Apple Pie Moonshine, Brisket Hash Nachos, and Quite Possibly the Best PBLT in the Valley at Bootleggers in North Phoenix
Apple Pie Moonshine
Photos by Laura Hahnefeld
When a new spot opens in town, we can't wait to check it out -- and let you know our initial impressions, share a few photos, and dish about some menu items. First Taste, as the name implies, is not a full-blown review, but instead a peek inside restaurants that have just opened, sampling a few items, and satisfying curiosities (yours and ours).
Restaurant: Bootleggers Location: 3375 East Shea Boulevard Open: About a month Eats: American Price: $11 to $30 per person
The first thing you should know about Bootleggers in North Phoenix is that there is a house made, 151-proof, apple pie moonshine so warm and smooth that when it knocks you on your ass (and it will), it's a little like getting loaded at meemaw's house.
The second thing to know about Bootleggers is meat -- glorious, glorious meat.
The get-cozy little joint of juice and simple yet satisfying all-American eats comes courtesy of first-time restaurateur Rick Phillips (of the food blog EaterAZ as well as the Arizona Taco Festival and the Arizona BBQ Festival). To start his venture, Phillips hooked up with grilled meat master chef Matt Carter (The Mission, Zinc Bistro, The House) to help with the menu. Chef James Fox (Milagro Grill) heads up the kitchen and Jason Horton (T. Cook's) presides over the bar.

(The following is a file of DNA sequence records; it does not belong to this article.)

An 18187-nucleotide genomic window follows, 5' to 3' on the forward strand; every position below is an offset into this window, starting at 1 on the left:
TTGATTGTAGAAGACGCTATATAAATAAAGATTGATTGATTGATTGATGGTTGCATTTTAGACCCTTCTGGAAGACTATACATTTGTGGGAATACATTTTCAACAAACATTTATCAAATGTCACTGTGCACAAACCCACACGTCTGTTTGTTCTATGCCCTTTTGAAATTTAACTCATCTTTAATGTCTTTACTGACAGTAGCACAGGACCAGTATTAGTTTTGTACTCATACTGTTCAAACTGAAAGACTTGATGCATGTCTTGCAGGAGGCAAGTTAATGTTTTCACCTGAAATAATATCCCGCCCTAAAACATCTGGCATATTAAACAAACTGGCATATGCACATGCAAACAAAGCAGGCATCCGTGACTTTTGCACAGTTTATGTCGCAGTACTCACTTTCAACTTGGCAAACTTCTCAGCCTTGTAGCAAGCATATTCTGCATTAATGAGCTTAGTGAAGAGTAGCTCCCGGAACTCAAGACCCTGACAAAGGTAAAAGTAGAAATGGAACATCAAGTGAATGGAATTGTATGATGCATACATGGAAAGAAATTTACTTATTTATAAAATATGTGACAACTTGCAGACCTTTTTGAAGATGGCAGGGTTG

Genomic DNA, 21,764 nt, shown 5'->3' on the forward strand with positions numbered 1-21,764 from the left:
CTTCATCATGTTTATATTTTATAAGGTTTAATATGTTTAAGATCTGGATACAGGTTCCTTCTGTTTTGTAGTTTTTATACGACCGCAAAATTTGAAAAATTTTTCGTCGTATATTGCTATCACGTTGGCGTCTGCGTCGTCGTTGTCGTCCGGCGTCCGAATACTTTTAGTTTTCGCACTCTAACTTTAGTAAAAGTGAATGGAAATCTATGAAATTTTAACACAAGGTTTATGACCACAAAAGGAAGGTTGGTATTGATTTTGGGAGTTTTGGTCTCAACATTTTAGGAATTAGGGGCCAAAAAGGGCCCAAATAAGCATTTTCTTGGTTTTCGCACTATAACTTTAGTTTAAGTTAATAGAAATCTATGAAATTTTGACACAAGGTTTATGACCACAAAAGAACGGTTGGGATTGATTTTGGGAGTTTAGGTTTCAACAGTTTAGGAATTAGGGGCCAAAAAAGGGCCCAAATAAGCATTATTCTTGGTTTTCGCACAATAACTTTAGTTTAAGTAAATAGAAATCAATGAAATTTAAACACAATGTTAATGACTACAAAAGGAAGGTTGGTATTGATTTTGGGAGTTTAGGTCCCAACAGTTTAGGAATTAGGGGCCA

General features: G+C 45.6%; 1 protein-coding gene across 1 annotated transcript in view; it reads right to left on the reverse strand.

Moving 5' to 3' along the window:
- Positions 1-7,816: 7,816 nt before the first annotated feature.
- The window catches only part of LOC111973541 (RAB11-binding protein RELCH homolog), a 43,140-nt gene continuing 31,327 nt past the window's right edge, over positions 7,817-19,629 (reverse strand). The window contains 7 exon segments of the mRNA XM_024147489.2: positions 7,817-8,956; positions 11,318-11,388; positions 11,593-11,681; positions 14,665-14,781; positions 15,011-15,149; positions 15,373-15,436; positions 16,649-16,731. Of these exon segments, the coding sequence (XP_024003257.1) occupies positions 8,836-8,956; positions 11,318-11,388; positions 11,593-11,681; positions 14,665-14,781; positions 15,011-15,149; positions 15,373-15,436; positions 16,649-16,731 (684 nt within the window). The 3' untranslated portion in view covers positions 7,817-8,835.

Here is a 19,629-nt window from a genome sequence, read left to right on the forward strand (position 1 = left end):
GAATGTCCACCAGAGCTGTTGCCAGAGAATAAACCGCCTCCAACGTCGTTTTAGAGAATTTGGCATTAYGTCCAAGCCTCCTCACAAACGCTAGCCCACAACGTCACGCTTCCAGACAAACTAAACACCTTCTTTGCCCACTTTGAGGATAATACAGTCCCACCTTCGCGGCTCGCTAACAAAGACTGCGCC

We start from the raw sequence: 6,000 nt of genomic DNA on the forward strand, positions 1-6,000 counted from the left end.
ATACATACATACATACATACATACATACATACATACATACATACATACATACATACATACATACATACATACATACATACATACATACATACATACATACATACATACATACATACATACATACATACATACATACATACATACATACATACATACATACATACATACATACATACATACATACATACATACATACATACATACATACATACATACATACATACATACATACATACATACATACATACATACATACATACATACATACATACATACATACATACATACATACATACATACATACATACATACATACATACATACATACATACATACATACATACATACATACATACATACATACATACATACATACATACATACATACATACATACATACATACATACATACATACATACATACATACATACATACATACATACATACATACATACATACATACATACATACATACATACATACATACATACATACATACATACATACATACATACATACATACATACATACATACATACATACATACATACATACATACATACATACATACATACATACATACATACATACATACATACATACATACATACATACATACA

The menu is a manageable listing of familiar, upscale tavern fare with a side of "hey, y'all." And with twelve seasonal craft brews on tap as well as bottles, wines by the glass, and cocktails, chances are you'll find a libation or two to enjoy.
You could start with some decent spicy and citrus-y chicken wings ($8). But if you've come for the best appetizer of the bunch, you've come for the Nacho Flat ($10). Made with thin and crispy fried tortillas interspersed with smoky brisket hash, roasted jalapeños, and chunky avocado relish, the secret to this addictive snack lies in a chipotle cheddar sauce which successfully finds its way in, out, and over the chips without simply weighing heavily on top of them.
You might wish you tasted more of the stated ingredients on the Bootlegger Burger ($12) or, like mine, had it cooked to your temperature specifications. Nevertheless, the patty is well-seasoned, the bacon superb, and the handfuls of house-made chips good enough to take home for later.
The real hoagie hero, however, is the PBLT ($10). Bulked out with heady chunks of 10-hour smoked pork belly and layered with grilled pickles, spicy mayo, and onions between toasty pieces of sourdough, this fatty, spicy, crispy, and sweet creation is pretty much perfect and might be one of the best takes on the classic sandwich in the Valley.
Like the menu, Bootleggers, tucked into a corner of a strip mall at 3375 East Shea Boulevard that was formerly the Dirty Drummer, is easy to settle into. A low-lit, comfortable room of reclaimed wood and brick surrounding aluminum tabletops and dark leather booths, it's the kind of casual, good-time spot its customers -- mainly those from around the area -- seem glad to have in their North Phoenix neighborhood.
The service is casual yet efficient and the staff isn't shy about telling you what they like.
"The apple pie moonshine is really smooth," my server told me. "So smooth it's dangerous."
Consider yourself warned.
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